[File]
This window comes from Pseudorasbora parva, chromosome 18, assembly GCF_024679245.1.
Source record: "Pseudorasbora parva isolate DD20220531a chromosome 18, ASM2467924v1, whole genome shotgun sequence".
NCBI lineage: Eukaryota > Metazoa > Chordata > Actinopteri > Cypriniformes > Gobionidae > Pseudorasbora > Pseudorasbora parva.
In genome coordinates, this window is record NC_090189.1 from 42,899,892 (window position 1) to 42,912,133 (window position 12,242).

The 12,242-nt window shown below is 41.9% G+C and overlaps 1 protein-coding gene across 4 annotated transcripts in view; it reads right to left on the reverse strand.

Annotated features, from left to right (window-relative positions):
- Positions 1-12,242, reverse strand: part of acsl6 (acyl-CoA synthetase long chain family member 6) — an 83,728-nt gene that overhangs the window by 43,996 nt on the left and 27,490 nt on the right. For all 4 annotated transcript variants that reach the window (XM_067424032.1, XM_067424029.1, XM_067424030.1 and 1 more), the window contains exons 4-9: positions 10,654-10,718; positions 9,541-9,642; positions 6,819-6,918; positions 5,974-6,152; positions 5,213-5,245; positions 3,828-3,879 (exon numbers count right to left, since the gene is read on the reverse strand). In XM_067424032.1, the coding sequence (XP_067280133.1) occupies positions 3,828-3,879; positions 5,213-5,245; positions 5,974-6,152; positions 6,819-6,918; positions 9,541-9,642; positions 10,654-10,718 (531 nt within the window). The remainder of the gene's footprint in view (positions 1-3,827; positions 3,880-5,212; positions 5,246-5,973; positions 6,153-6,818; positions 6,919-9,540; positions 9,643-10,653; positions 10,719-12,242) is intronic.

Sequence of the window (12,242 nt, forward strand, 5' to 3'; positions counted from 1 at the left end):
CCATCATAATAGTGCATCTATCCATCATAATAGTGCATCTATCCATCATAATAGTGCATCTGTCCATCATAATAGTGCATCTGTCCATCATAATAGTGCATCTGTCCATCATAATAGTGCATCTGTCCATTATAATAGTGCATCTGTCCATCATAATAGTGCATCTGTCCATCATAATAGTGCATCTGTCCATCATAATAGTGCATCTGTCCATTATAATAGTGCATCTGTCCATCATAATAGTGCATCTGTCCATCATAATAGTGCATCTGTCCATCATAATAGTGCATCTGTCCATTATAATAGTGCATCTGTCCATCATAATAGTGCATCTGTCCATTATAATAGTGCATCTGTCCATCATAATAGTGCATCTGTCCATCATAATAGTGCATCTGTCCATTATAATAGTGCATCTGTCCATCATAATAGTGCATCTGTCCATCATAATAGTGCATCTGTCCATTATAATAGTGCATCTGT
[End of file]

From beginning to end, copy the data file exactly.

This window comes from Pseudorasbora parva, chromosome 18, assembly GCF_024679245.1.
Source record: "Pseudorasbora parva isolate DD20220531a chromosome 18, ASM2467924v1, whole genome shotgun sequence".
NCBI lineage: Eukaryota > Metazoa > Chordata > Actinopteri > Cypriniformes > Gobionidae > Pseudorasbora > Pseudorasbora parva.
In genome coordinates, this window is record NC_090189.1 from 42,899,892 (window position 1) to 42,912,133 (window position 12,242).

The 12,242-nt window shown below is 41.9% G+C and overlaps 1 protein-coding gene across 4 annotated transcripts in view; it reads right to left on the reverse strand.

Annotated features, from left to right (window-relative positions):
- Positions 1-12,242, reverse strand: part of acsl6 (acyl-CoA synthetase long chain family member 6) — an 83,728-nt gene that overhangs the window by 43,996 nt on the left and 27,490 nt on the right. For all 4 annotated transcript variants that reach the window (XM_067424032.1, XM_067424029.1, XM_067424030.1 and 1 more), the window contains exons 4-9: positions 10,654-10,718; positions 9,541-9,642; positions 6,819-6,918; positions 5,974-6,152; positions 5,213-5,245; positions 3,828-3,879 (exon numbers count right to left, since the gene is read on the reverse strand). In XM_067424032.1, the coding sequence (XP_067280133.1) occupies positions 3,828-3,879; positions 5,213-5,245; positions 5,974-6,152; positions 6,819-6,918; positions 9,541-9,642; positions 10,654-10,718 (531 nt within the window). The remainder of the gene's footprint in view (positions 1-3,827; positions 3,880-5,212; positions 5,246-5,973; positions 6,153-6,818; positions 6,919-9,540; positions 9,643-10,653; positions 10,719-12,242) is intronic.

Sequence of the window (12,242 nt, forward strand, 5' to 3'; positions counted from 1 at the left end):
CCATCATAATAGTGCATCTATCCATCATAATAGTGCATCTATCCATCATAATAGTGCATCTGTCCATCATAATAGTGCATCTGTCCATCATAATAGTGCATCTGTCCATCATAATAGTGCATCTGTCCATTATAATAGTGCATCTGTCCATCATAATAGTGCATCTGTCCATCATAATAGTGCATCTGTCCATCATAATAGTGCATCTGTCCATTATAATAGTGCATCTGTCCATCATAATAGTGCATCTGTCCATCATAATAGTGCATCTGTCCATCATAATAGTGCATCTGTCCATTATAATAGTGCATCTGTCCATCATAATAGTGCATCTGTCCATTATAATAGTGCATCTGTCCATCATAATAGTGCATCTGTCCATCATAATAGTGCATCTGTCCATTATAATAGTGCATCTGTCCATCATAATAGTGCATCTGTCCATCATAATAGTGCATCTGTCCATTATAATAGTGCATCTGT